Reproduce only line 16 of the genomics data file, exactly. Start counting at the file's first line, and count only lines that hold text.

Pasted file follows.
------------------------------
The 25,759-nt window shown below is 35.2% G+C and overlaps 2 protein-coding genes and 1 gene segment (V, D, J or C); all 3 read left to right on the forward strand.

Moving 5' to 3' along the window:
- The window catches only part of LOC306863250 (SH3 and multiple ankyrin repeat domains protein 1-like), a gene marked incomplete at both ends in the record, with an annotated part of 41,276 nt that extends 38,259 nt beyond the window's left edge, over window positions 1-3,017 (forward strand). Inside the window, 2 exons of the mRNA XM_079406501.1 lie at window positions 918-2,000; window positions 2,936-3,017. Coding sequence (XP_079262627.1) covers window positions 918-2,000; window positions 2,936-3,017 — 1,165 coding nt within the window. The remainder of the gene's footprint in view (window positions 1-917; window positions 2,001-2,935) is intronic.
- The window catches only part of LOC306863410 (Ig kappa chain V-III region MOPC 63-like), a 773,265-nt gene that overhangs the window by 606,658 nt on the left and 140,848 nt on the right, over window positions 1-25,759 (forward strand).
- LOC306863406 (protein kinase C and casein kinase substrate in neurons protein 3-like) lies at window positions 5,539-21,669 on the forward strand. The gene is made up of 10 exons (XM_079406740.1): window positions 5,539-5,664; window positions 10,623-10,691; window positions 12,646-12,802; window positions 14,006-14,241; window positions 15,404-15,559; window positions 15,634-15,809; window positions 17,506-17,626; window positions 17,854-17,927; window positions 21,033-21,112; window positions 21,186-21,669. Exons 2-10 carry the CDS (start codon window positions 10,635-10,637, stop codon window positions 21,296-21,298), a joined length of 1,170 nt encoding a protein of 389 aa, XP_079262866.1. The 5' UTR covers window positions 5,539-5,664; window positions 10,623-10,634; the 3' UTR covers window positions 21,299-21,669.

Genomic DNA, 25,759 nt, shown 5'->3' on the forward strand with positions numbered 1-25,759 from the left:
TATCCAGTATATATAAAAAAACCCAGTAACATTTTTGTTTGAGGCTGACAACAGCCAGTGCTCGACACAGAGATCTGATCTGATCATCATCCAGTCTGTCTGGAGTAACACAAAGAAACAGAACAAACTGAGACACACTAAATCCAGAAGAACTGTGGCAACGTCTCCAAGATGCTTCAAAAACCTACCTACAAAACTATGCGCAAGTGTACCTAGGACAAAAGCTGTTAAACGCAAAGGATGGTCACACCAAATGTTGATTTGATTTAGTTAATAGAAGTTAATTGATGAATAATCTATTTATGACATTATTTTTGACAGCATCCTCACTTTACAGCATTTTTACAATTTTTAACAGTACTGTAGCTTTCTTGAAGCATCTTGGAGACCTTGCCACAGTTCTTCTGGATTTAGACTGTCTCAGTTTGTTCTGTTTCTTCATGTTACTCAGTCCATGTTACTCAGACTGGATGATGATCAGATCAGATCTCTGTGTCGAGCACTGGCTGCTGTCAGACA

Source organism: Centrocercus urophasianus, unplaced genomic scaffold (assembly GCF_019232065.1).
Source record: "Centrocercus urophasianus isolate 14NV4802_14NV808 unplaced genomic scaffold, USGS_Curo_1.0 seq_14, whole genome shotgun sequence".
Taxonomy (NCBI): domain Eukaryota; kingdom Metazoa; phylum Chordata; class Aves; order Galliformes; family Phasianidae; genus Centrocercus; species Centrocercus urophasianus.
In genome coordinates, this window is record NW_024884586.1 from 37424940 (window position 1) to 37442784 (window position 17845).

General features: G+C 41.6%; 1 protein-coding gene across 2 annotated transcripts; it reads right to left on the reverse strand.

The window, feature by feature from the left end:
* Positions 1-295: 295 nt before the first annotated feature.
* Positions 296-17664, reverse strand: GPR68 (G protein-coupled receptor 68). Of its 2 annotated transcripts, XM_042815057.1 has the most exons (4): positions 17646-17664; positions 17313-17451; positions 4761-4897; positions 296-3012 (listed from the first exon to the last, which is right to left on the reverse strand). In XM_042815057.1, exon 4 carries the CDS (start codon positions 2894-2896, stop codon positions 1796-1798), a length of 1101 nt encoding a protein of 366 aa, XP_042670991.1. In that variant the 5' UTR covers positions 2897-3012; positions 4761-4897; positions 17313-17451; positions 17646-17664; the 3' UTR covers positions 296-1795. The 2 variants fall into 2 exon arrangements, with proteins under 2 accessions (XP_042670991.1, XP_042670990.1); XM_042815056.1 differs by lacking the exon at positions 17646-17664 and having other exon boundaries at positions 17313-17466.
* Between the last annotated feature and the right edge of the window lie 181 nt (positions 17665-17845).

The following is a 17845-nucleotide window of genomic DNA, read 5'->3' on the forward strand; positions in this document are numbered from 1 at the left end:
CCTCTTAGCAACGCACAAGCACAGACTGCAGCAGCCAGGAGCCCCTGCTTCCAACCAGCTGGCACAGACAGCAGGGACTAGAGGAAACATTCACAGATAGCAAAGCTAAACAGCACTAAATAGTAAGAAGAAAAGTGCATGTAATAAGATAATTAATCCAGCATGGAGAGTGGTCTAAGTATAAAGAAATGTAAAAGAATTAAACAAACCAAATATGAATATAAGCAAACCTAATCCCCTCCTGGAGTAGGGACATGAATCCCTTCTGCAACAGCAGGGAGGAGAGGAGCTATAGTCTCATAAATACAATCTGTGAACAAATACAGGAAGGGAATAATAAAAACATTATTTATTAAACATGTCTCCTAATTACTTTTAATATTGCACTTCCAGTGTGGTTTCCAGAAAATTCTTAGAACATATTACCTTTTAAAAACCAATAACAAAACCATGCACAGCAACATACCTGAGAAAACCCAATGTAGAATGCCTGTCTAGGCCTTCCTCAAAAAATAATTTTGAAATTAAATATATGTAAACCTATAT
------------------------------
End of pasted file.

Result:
* Between the last annotated feature and the right edge of the window lie 181 nt (positions 17665-17845).